Didn't get any writing done, of course, but I think I made some huge progress in other areas relating to distractions. Tuesday I put together a tentative outline for the rest of part 2 and today I began to work on chapter 19, starting to develop the first scene. The day started with me having a vague idea of three events that would take place and the order in which they would. But nothing more than that. Not any of the connections between them, no sense of the place where they would occur, no sense of their importance to the story -- were they events that only needed to have happened? Or events that needed to be shown. It's simmering.

I'm looking forward to what tomorrow... or maybe even tonight... will bring.


Tuesday, April 04, 2006

The doors are closing -- Part 2

When I was finally able to say that it truly didn’t matter if I was never published or successful was when I began to live in a consistent state of peace. Yes, I knew I would be disappointed if rejection came alone or my book sales were less than robust, but it wouldn't be the end of the world. Because ultimately I knew -- and still do -- that God’s plan is perfect, and He’s far more concerned with my happiness and well-being than I am.

This was not an easy place to get to. It's not a matter of just deciding not to care any more. In fact, I believe that is impossible to make oneself truly not care. It takes time. It takes the consistent learning and metabolizing and applying of the principles of God's word under the filling of the Holy Spirit. The rewards of coming to know God as He has revealed Himself through His word are vast, and the concepts He puts forth can solve every problem we'll ever face.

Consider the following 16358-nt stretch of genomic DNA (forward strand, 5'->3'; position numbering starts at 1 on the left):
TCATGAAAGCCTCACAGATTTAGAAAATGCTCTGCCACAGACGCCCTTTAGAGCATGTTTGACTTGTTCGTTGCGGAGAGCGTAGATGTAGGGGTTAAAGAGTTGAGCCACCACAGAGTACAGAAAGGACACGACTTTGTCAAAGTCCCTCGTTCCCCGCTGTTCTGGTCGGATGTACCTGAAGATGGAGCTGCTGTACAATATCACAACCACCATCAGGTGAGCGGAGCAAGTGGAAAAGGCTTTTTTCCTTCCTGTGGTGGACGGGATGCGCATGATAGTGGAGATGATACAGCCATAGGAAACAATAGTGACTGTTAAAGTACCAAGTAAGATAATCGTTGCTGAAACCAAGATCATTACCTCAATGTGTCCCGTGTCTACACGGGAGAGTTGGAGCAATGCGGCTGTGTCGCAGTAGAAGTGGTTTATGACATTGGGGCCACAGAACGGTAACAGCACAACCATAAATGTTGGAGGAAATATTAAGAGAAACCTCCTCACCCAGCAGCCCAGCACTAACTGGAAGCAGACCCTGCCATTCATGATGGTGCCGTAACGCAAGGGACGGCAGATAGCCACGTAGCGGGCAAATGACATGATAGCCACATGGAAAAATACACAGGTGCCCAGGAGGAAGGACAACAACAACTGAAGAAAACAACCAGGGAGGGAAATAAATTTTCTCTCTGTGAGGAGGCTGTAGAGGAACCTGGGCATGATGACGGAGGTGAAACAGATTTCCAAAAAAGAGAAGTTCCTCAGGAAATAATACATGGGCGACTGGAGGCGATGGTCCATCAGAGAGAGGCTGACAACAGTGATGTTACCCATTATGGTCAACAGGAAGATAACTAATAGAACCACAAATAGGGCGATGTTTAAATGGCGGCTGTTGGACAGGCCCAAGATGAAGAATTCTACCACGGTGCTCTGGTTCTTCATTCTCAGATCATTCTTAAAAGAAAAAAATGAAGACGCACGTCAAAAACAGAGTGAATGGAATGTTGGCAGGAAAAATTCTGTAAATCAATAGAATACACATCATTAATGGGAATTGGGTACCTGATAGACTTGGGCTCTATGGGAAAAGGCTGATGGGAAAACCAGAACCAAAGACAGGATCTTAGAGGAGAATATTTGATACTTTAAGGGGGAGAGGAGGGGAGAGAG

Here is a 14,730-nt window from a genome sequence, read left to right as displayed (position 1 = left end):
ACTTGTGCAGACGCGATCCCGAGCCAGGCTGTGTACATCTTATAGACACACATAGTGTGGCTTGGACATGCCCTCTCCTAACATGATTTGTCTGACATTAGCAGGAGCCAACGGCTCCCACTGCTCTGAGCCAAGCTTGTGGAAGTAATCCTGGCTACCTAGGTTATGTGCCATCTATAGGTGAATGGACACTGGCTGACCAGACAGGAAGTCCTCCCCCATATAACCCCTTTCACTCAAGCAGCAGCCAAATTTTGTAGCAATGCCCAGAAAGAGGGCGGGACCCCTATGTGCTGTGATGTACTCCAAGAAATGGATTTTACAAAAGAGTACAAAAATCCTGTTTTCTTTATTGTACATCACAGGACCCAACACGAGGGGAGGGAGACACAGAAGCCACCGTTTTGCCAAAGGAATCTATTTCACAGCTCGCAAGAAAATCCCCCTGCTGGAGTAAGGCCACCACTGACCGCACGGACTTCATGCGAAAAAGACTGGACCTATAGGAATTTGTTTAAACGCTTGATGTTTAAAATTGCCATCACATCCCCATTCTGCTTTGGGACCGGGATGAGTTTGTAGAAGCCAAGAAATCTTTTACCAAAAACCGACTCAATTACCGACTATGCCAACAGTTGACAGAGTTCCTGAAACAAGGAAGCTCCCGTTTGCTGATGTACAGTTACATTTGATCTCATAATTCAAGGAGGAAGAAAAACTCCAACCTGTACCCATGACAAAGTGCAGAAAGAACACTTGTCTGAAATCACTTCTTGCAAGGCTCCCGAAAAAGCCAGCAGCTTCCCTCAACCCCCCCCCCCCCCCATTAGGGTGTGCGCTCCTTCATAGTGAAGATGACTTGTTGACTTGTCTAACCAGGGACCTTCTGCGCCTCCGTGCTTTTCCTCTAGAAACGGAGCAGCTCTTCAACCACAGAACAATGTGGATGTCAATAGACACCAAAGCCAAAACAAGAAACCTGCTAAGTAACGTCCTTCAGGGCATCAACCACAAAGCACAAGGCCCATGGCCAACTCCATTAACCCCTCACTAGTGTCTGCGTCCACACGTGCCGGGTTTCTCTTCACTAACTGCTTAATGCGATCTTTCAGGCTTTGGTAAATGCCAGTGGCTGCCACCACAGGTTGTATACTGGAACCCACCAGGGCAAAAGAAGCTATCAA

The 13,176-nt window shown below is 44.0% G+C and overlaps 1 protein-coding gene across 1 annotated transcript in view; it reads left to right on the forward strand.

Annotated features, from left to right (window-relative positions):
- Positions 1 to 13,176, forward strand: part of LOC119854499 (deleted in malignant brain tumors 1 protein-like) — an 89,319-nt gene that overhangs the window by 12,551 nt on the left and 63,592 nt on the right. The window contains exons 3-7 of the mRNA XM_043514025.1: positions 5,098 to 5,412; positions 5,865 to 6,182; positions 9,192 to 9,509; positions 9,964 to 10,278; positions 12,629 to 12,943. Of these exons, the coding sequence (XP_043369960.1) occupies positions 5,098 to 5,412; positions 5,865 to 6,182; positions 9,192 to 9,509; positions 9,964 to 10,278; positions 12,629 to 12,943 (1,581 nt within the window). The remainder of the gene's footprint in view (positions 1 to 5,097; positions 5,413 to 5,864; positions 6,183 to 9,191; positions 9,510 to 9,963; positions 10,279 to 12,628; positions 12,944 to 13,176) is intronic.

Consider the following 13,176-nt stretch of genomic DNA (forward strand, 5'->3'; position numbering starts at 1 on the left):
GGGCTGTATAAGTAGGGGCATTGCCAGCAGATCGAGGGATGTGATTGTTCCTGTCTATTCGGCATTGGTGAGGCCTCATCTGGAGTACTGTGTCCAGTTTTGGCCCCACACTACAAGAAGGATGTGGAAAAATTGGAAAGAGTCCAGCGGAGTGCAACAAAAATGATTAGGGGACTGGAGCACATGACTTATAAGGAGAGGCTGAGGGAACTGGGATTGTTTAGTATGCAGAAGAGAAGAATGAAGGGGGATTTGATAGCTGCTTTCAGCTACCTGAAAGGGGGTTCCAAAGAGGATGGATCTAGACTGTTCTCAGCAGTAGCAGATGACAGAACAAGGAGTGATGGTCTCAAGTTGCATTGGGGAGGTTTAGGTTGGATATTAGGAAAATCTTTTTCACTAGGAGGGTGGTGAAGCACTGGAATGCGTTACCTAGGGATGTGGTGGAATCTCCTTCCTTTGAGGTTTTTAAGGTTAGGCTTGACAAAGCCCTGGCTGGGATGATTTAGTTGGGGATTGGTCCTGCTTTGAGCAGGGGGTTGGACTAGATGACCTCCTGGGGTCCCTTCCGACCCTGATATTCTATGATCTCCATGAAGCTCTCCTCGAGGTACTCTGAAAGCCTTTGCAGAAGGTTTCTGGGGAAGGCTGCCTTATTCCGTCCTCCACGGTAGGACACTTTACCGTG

So today I thought I'd share some of the principles that have a made a big difference in my own thinking, particularly with regard to living with the waiting and uncertainty that are so typical of the lives of most writers, published and unpublished. (And maybe, when it gets down to it, typical of all of us).

The first is the importance of appying the command to destroy speculations and every lofty thing that raises itself against the thoughts of God. We're to capture every thought to the obedience of Christ, 2 Co 10:5 tells us, a principle I'd known for some time before I ever began to actively apply it. I think at first I didn't realize just how important it was. And then I was flummoxed when applying didn't go very well. Realizing that captives don't like to stay captive, and will constantly try to escape did a lot for my resolve and perseverence. I have to keep doing this constantly, often with the same sorts of thoughts, but I've learned that's the way it's going to be. Especially at first.